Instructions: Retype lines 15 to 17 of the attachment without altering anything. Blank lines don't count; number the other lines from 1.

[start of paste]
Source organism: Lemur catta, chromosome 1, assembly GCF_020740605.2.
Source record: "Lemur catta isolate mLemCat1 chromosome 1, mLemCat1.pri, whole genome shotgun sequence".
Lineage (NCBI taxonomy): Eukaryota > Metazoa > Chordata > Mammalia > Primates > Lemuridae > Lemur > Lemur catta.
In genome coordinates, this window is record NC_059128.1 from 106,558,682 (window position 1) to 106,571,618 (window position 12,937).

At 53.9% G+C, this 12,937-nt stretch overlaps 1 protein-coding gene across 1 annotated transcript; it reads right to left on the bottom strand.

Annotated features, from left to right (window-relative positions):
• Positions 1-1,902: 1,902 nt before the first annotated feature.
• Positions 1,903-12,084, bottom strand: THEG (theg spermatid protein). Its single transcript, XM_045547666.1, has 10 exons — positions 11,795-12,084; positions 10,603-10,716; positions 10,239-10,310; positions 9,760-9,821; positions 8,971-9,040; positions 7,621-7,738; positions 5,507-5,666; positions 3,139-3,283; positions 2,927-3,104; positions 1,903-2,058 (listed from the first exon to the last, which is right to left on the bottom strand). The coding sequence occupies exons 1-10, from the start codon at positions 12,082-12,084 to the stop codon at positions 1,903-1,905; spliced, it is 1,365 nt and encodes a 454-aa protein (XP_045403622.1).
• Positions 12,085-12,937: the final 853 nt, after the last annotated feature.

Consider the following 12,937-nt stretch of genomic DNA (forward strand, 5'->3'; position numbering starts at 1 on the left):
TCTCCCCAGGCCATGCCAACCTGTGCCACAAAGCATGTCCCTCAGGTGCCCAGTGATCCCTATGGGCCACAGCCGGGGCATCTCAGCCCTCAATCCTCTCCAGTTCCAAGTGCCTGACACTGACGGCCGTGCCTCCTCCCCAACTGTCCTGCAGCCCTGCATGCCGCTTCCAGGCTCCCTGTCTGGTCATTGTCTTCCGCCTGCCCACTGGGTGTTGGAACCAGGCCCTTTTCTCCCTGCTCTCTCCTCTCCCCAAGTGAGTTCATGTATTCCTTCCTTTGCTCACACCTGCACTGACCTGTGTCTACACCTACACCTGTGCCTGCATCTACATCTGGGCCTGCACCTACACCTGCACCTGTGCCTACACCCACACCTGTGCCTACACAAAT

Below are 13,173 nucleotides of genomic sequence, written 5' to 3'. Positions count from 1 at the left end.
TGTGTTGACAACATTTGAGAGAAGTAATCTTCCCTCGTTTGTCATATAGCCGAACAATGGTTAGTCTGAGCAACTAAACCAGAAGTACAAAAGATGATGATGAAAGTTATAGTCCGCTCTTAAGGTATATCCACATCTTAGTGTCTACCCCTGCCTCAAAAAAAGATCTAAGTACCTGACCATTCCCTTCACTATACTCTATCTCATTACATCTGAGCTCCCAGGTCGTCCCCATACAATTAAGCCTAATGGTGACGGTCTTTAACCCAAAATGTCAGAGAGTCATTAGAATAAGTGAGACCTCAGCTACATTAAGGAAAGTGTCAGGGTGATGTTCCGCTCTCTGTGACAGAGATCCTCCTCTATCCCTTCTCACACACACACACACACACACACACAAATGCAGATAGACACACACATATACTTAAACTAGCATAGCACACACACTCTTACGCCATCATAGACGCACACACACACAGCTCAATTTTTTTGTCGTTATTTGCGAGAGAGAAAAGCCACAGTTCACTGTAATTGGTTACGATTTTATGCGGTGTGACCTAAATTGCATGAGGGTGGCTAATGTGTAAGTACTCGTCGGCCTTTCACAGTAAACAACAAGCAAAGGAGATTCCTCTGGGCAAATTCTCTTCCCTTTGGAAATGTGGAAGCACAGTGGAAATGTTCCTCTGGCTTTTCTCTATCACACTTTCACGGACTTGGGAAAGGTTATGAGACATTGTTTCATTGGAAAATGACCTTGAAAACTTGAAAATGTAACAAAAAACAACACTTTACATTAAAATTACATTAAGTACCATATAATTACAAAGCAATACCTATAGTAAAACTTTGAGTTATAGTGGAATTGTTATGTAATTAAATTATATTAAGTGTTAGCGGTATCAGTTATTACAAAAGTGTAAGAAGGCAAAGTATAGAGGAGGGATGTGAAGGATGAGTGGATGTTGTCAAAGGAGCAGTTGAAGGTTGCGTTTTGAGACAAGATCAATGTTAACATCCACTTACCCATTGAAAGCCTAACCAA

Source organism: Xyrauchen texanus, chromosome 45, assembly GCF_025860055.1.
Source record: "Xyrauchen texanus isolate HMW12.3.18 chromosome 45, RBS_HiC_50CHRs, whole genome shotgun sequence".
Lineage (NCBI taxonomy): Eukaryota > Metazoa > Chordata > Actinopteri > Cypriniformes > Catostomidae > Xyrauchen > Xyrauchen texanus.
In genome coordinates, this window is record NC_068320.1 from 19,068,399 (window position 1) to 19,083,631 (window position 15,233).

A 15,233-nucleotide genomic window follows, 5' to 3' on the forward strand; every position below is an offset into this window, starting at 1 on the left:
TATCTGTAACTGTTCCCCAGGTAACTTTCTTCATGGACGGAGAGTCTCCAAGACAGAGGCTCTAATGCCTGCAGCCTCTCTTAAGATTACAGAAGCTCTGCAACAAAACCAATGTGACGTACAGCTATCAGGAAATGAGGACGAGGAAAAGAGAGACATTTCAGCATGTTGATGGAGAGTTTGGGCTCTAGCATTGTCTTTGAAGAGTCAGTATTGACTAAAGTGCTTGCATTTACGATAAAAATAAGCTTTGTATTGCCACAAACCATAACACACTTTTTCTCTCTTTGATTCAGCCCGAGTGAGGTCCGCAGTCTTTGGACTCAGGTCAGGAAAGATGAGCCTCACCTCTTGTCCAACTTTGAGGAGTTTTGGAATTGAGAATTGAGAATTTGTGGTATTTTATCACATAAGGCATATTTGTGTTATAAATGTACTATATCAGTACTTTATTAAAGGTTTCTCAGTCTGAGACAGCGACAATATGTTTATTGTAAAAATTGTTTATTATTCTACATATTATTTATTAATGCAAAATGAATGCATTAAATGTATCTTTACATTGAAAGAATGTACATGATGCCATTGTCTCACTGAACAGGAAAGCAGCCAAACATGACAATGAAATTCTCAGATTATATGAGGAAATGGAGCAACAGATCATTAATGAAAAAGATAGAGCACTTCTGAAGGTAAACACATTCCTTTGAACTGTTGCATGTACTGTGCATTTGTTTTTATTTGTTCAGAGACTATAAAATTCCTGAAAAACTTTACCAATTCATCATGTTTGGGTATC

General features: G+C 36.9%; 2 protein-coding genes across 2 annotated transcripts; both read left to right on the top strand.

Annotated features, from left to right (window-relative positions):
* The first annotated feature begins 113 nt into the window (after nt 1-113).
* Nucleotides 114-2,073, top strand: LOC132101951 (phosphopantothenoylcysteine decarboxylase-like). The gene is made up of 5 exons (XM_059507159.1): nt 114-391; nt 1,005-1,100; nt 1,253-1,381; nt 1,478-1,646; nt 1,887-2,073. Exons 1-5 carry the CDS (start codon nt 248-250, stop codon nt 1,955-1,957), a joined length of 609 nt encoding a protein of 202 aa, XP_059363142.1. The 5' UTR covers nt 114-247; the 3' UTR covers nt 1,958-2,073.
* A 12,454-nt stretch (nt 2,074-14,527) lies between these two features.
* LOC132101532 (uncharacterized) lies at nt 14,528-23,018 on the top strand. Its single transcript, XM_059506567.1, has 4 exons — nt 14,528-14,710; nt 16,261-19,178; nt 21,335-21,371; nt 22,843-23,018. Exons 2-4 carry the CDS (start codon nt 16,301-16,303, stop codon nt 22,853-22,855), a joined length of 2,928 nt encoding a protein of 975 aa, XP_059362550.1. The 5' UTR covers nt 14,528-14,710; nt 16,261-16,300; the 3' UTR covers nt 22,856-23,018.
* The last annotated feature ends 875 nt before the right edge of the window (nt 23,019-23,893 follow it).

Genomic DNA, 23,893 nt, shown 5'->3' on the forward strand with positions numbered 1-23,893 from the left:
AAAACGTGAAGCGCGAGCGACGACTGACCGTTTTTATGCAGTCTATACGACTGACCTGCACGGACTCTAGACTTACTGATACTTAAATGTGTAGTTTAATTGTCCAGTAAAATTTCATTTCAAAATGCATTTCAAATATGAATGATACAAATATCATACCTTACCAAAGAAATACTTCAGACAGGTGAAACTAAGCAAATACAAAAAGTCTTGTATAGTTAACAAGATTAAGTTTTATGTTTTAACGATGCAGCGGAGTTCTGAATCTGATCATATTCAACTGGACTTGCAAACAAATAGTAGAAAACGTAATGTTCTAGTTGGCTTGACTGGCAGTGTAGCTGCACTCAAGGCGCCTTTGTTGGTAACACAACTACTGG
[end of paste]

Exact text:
Source record: "Xyrauchen texanus isolate HMW12.3.18 chromosome 45, RBS_HiC_50CHRs, whole genome shotgun sequence".
Lineage (NCBI taxonomy): Eukaryota > Metazoa > Chordata > Actinopteri > Cypriniformes > Catostomidae > Xyrauchen > Xyrauchen texanus.
In genome coordinates, this window is record NC_068320.1 from 19,068,399 (window position 1) to 19,083,631 (window position 15,233).